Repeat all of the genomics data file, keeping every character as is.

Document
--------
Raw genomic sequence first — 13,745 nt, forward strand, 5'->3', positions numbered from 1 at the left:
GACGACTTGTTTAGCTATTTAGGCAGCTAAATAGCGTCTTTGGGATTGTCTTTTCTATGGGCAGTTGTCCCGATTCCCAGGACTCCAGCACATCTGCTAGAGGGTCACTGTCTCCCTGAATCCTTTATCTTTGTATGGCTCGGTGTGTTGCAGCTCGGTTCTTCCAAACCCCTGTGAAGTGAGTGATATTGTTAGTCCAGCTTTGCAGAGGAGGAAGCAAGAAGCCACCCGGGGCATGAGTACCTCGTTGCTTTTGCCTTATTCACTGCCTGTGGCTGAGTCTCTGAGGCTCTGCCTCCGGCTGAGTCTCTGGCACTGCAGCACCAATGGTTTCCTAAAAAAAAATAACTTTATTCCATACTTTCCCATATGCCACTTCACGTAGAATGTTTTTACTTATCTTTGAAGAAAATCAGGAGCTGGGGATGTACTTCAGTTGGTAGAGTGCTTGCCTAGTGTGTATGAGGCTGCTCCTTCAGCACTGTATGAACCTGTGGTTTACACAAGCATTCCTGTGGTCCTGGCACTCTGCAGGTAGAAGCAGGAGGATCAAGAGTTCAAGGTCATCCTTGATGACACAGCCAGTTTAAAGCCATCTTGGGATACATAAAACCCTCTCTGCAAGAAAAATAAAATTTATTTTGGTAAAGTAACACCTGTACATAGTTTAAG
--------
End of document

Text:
Raw genomic sequence first — 13,745 nt, forward strand, 5'->3', positions numbered from 1 at the left:
GACGACTTGTTTAGCTATTTAGGCAGCTAAATAGCGTCTTTGGGATTGTCTTTTCTATGGGCAGTTGTCCCGATTCCCAGGACTCCAGCACATCTGCTAGAGGGTCACTGTCTCCCTGAATCCTTTATCTTTGTATGGCTCGGTGTGTTGCAGCTCGGTTCTTCCAAACCCCTGTGAAGTGAGTGATATTGTTAGTCCAGCTTTGCAGAGGAGGAAGCAAGAAGCCACCCGGGGCATGAGTACCTCGTTGCTTTTGCCTTATTCACTGCCTGTGGCTGAGTCTCTGAGGCTCTGCCTCCGGCTGAGTCTCTGGCACTGCAGCACCAATGGTTTCCTAAAAAAAAATAACTTTATTCCATACTTTCCCATATGCCACTTCACGTAGAATGTTTTTACTTATCTTTGAAGAAAATCAGGAGCTGGGGATGTACTTCAGTTGGTAGAGTGCTTGCCTAGTGTGTATGAGGCTGCTCCTTCAGCACTGTATGAACCTGTGGTTTACACAAGCATTCCTGTGGTCCTGGCACTCTGCAGGTAGAAGCAGGAGGATCAAGAGTTCAAGGTCATCCTTGATGACACAGCCAGTTTAAAGCCATCTTGGGATACATAAAACCCTCTCTGCAAGAAAAATAAAATTTATTTTGGTAAAGTAACACCTGTACATAGTTTAAG